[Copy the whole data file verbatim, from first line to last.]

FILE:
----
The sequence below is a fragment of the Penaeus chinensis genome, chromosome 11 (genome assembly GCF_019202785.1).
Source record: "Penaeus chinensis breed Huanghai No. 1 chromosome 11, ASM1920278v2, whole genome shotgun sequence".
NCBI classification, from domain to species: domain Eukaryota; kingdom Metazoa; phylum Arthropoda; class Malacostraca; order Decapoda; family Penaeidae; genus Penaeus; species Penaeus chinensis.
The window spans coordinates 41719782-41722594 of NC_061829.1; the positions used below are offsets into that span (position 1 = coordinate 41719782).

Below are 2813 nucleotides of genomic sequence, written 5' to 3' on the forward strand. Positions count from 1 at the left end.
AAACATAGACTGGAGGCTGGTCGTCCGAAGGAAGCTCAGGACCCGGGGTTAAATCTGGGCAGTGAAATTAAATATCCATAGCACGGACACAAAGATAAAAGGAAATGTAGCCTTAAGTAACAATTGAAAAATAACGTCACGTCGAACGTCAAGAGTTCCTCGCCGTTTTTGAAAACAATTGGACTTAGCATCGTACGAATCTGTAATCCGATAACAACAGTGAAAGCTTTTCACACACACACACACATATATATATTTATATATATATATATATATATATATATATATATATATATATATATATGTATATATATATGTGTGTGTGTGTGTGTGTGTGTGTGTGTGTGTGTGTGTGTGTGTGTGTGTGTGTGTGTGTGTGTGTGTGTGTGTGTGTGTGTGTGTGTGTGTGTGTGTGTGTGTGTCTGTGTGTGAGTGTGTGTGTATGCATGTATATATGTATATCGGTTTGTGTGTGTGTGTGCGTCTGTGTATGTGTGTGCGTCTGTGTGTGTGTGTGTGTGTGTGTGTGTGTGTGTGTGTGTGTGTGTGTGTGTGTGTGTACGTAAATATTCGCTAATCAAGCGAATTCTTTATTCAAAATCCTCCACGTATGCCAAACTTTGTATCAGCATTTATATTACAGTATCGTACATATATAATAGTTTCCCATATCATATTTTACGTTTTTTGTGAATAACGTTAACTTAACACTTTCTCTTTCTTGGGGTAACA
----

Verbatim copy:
The sequence below is a fragment of the Penaeus chinensis genome, chromosome 11 (genome assembly GCF_019202785.1).
Source record: "Penaeus chinensis breed Huanghai No. 1 chromosome 11, ASM1920278v2, whole genome shotgun sequence".
NCBI classification, from domain to species: domain Eukaryota; kingdom Metazoa; phylum Arthropoda; class Malacostraca; order Decapoda; family Penaeidae; genus Penaeus; species Penaeus chinensis.
The window spans coordinates 41719782-41722594 of NC_061829.1; the positions used below are offsets into that span (position 1 = coordinate 41719782).

Below are 2813 nucleotides of genomic sequence, written 5' to 3' on the forward strand. Positions count from 1 at the left end.
AAACATAGACTGGAGGCTGGTCGTCCGAAGGAAGCTCAGGACCCGGGGTTAAATCTGGGCAGTGAAATTAAATATCCATAGCACGGACACAAAGATAAAAGGAAATGTAGCCTTAAGTAACAATTGAAAAATAACGTCACGTCGAACGTCAAGAGTTCCTCGCCGTTTTTGAAAACAATTGGACTTAGCATCGTACGAATCTGTAATCCGATAACAACAGTGAAAGCTTTTCACACACACACACACATATATATATTTATATATATATATATATATATATATATATATATATATATATATATATGTATATATATATGTGTGTGTGTGTGTGTGTGTGTGTGTGTGTGTGTGTGTGTGTGTGTGTGTGTGTGTGTGTGTGTGTGTGTGTGTGTGTGTGTGTGTGTGTGTGTGTGTGTGTGTGTCTGTGTGTGAGTGTGTGTGTATGCATGTATATATGTATATCGGTTTGTGTGTGTGTGTGCGTCTGTGTATGTGTGTGCGTCTGTGTGTGTGTGTGTGTGTGTGTGTGTGTGTGTGTGTGTGTGTGTGTGTGTGTGTGTACGTAAATATTCGCTAATCAAGCGAATTCTTTATTCAAAATCCTCCACGTATGCCAAACTTTGTATCAGCATTTATATTACAGTATCGTACATATATAATAGTTTCCCATATCATATTTTACGTTTTTTGTGAATAACGTTAACTTAACACTTTCTCTTTCTTGGGGTAACA